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tv   BBC News  BBC News  July 12, 2017 7:45pm-8:01pm BST

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in the first two weeks a lot of it was practical things, getting people medication, helping them find their hospital appointment dates again. directing them to services, so signposting them where to get new passports, where to get new nhs cards, etc. but over the last two weeks it has been more i think about mental health, emotional well—being and helping people sleep, helping people provide an open space for them to talk about some of the things that they have experienced. and some of those that perhaps have not been in the surgery, sadly some of them may have died in the fire, others you simply have not been able to get hold of? correct, yes. access has been a problem throughout, both for my practice and also other gps in the area. a lot of people had not updated their contact details. it has taken, because of the process of identifying bodies, it has taken quite an unusually long amount of time for formal death notifications to come through. so for a lot of people we have not been able to contact them, we had not been sure if they're alive well or deceased. and four weeks on, for our own practice we had 21
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patients in the tower. they were up until today, two of them when you were alive and well and we still had not been able to contact because their information was incorrect and their next of kin details were not correct. and we have onlyjust managed to do that, one month on. so this has been a real challenge for everyone. one month on, do you believe then that the local authorities, the council, have not been swift enough in sorting practical things out like getting to gp services and getting them the information they need in order to help people? yes, so the response the nhs launched was actually very good and started very early, from the very day of the fire there was a doctor and nurse presence in the rescue centres and that has been maintained up until this week when it was slowly taken away at the westway centre. also very quickly within the first few days the mental health team had a single point of access telephone number, there was an algorithm that was shared with gps. so from that point of view i do think we have made efforts and i've
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seen first—hand patients that have benefited from that but i do think probably there is a little bit more that we could do. and i probably my advice and request of the current grenfell team that are looking after this is that i actually think every grenfell survivor needs a home visit. from a kind of dedicated team that would comprise of a social worker, plus a doctor or nurse. each one needs to be visited to assess how they're doing and what their needs are. speaking to grenfell tower residents, a lot of them now feel quite isolated, they feel quite vulnerable and to an extent they feel a little bit forgotten because even on a good day, because of the socioeconomic deprivation, i think these people have obstacles to accessing care. and now they are dispersed, they isolated, they're far away from their usual community, i think it is even harderfor them to access that and i think the best way to help them is going to be taking the services to them. king felipe of spain has spoken of his confidence that the governments of madrid
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and london can overcome their differences to reach an agreement over gibraltar. the king was addressing mps and peers in the palace of westminster this afternoon on the first day of a 3 day visit to britain. the visit is being seen by the government as an opportunity to forge closer ties with spain as the uk prepares to leave the eu. earlier, this morning, the queen and prince philip greeted the spanish royals at horseguards parade where king felipe and prince philip inspected a guard of honour from the irish guards before taking a ceremonial ride in an open top carriage up the mall to buckingham palace. lets just listen to what he had to say about the controversial debate over gibraltar and citizens‘ rights after brexit. during our rich and fruitful history, there have been estrangement and rivalries. but the work and determination of our governments, authorities and citizens have relegated such events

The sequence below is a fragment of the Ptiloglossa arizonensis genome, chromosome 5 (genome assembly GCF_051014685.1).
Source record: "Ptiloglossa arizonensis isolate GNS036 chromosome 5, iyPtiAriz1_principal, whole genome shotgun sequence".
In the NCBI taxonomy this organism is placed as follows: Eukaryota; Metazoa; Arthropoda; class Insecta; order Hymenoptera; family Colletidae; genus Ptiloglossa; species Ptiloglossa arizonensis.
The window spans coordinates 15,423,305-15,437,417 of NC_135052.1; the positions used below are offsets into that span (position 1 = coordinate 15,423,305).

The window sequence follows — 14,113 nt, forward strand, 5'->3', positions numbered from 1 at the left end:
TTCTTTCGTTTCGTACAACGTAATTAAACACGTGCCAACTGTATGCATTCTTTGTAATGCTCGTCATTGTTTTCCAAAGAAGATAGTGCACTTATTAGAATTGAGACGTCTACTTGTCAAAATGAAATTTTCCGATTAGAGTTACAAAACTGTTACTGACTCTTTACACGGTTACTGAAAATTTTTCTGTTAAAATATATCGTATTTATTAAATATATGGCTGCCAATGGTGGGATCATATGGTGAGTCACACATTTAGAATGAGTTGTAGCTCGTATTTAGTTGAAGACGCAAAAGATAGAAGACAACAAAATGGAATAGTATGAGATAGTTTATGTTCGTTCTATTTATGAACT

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to the past. i am certain that this resolve to ove i’co m e to the past. i am certain that this resolve to overcome oui’ to the past. i am certain that this resolve to overcome our differences will be even greater in the case of gibraltar. and i'm confident that through the necessary dialogue and dialogue, our two governments will be able to work out arrangements that are acceptable to all involved. we must particularly bear in mind the thousands of britons and spaniards who live in each of our nations, who form a sound foundation for our relations. these citizens have a legitimate expectation of decent and stable living conditions for themselves and for their families. i therefore urge our two governments to continue working to ensure that the agreement on the uk withdrawal from the eu ensure that the agreement on the uk withdrawalfrom the eu provides sufficient assurance uncertainty.
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king felipe speaking earlier. joining me now is professor richard whitman, associate fellow with the europe programme at chatham house. thank you for being with us. i don't know if you heard what king felipe said but he says he is confident the situation can be sorted out on brexit, over the relationship between madrid, london and gibraltar. are you confident it will be? britain and spain have had pretty good relations over the last decade. i think one other thing the british government is relying on is really seeing, have been thinking about spain as an ally in brexit negotiations. there is obviously the difficult issue of gibraltar but i think spain is a sympathetic and understanding government in comparison perhaps to the french government. what are the underlying
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tensions that may exist now between london and madrid, apart from gibraltar, once britain leaves the european union? i think the sources of tension, first of all, significant spanish investments in the uk, such as sand and the investment. i think the spanish government would not want to see anything jeopardise the position of spanish companies in the uk. there is obviously also the issue of citizenship of spanish nationals who are citizenship of spanish nationals who a re less citizenship of spanish nationals who are less numerous of course and british nationals resident in spain. that is another key issue. the issue of gibraltar, not as a sovereignty issue but how gibraltar fits in of gibraltar, not as a sovereignty issue but how gibraltarfits in in relationship to the single market rather than a question of sovereignty and control. is there a sense from the spanish as well that with britain leaving the european union, there may be too much of an